Economics

Insuring Greater Health

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Science  15 Jun 2012:
Vol. 336, Issue 6087, pp. 1362
DOI: 10.1126/science.336.6087.1362-b

What happens when health insurance is given to low-income individuals? Finkelstein et al. report on the 1-year outcomes after the state of Oregon enrolled roughly 10,000 uninsured adults, selected by lottery and with annual incomes of $10,000 or less, in Medicaid. They find, in comparison to those who were not selected, a 15 to 35% greater consumption of health care, as measured by the number of hospital admissions, prescription drugs taken, and outpatient visits, along with a 15 to 60% greater rate of compliance with preventive care, such as testing for blood cholesterol and mammograms. The increased use of medical services was consistent with the observation that the incidence of diabetes, hypertension, asthma, and depression in the people who were eligible for Medicaid but did not win the lottery was twice as high as in the general adult population. Objective measures of changes in physical health await in-person follow-up assessments, but one remarkable finding from the surveys is that the impact of health insurance on subjective well-being, at least in this context, is equivalent to what would be produced by a doubling of one's income.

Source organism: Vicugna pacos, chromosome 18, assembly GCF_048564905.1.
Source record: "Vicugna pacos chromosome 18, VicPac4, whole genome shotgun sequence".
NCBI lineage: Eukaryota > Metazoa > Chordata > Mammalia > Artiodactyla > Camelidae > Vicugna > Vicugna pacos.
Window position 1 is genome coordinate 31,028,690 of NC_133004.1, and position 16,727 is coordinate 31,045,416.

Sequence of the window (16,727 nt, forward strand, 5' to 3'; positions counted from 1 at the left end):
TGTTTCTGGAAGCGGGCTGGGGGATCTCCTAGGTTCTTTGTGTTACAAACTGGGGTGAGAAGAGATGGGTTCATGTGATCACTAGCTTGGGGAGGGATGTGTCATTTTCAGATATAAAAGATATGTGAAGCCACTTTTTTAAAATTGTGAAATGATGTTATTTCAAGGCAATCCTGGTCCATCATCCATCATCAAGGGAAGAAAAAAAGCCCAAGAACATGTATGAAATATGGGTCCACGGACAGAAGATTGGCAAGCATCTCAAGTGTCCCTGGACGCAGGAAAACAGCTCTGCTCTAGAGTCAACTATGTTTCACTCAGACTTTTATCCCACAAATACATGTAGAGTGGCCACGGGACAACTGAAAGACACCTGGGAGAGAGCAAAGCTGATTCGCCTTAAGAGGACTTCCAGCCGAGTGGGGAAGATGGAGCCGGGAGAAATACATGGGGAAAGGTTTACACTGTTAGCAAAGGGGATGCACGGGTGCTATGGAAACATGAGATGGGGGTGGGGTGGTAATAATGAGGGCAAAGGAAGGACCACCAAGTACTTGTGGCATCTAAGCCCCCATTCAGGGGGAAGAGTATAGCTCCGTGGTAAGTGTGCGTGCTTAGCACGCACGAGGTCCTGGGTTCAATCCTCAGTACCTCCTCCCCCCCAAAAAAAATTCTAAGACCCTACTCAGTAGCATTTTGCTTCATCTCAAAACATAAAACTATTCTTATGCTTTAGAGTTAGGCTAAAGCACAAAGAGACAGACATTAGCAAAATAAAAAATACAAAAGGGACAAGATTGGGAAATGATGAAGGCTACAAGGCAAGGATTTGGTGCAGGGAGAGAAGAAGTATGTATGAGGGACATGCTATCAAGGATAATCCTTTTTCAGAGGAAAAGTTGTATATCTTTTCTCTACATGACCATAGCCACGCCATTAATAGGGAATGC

Q. J. Econ. 127, 10.1093/qje/qjs020 (2012).

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